We all know that fishing and boating are two of the best activities going. Some days we don’t catch ‘em up as much as we’d want to, or other days the rain or chop foils our plans for a smooth boat ride. Those tough days make the other ones even more enjoyable, but so does riding in the vehicles that get us to where we’re going.
Now that fishing is fully underway in my area I’ve noticed another part of fishing and boating that I’ve overlooked: rigs. Fishing and boating rigs add another layer of fun to our favorite pastimes. Some rigs are brand new, others are old and tired, and still others are tricked out beyond belief. In my mind, the old ones are about as cool as it gets.
Jeeps, jeeps and more jeeps. The name jeep comes from an abbreviated GP which stands for General Purpose. While these vehicles were initially designed for military duty, sportsmen found their clearance and four-wheel drive to be a tremendous asset for hauling boats and getting to out-of-the-way fishing spots. Out here in Massachusetts, I’ll commonly see CJ’s, from 3’s, 5’s, and 7’s, but every now and then an old Willy has tackle bags and rods in the back. Take off the top, drop the windshield down, and you’re ready for action. A top-down Jeep is one of the few vehicles you can drive where you’ll also have to wear sunscreen.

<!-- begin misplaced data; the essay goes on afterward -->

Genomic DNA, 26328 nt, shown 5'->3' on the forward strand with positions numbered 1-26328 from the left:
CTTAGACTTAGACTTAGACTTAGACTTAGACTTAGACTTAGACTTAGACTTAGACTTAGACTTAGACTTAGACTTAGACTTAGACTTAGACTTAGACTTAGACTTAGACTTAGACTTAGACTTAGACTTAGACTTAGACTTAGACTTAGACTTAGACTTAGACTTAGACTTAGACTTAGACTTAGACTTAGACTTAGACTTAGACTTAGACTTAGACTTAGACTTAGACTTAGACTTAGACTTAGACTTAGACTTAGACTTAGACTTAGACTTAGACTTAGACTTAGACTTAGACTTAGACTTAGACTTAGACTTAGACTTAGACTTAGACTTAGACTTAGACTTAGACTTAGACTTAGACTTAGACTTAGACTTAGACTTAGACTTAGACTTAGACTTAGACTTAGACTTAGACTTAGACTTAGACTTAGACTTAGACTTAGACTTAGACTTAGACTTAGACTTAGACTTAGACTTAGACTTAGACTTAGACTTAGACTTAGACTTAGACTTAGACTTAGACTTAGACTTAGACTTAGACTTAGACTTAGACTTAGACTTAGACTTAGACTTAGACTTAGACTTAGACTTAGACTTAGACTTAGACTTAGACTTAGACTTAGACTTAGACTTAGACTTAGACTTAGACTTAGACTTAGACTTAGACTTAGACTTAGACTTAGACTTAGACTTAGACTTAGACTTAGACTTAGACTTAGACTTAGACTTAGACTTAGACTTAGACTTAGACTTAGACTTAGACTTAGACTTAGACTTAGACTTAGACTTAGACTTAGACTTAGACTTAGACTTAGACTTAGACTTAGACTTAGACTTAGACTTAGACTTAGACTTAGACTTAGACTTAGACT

Several foreign companies also make jeep-style rigs. Old Land Rovers capture the romance of Jolly Old England as well as the British-settled desert areas. They, too, are ready made for action, with shovels, gas cans, and pick axes enabling them to go very far off road. Four-wheel drive and good ground clearance make them perfect for hauling boats up a ramp, and the canvas tops roll up to create natural air conditioning. Jump seats in the back means you and your crew are set for a great day.
To get through thick mud why not take your jacked up and drop it down into 4×4? Old pick-ups, with high ground clearance are awesome, and when I see old Fords and Chevys I can’t help but smile. You can store a ton of gear in the bed, transport a jonboat or a kayak to a remote pond, or easily pull a boat down the road. Toss in a tent and some camping gear and you’ve got a great fishing and boating weekend in store.
I think of station wagons like old Jeeps or Woodys as the precursors to the modern SUV. Originally designed to transport travelers and their luggage from train stations, they quickly became popular among fishermen and boaters. Add in four-wheel drive and you can climb mountains or run beaches. In the 1950’s and 1960’s, many fishermen would run the beaches with a small boat lashed to the roof top, and these old wagons are perfect for organizing lots of gear.
Tom Keer is an award-winning freelance writer who lives on Cape Cod, Massachusetts. He regularly writes for over a dozen magazines, and is the contributing editor of Fly Rod and Reel and Fly Fish America and a columnist for The Upland Almanac. His book a “Flyfisher’s Guide to the New England Coast” was published by Wilderness Adventures Press in 2010. Visit him at www.tomkeer.com or at www.thekeergroup.com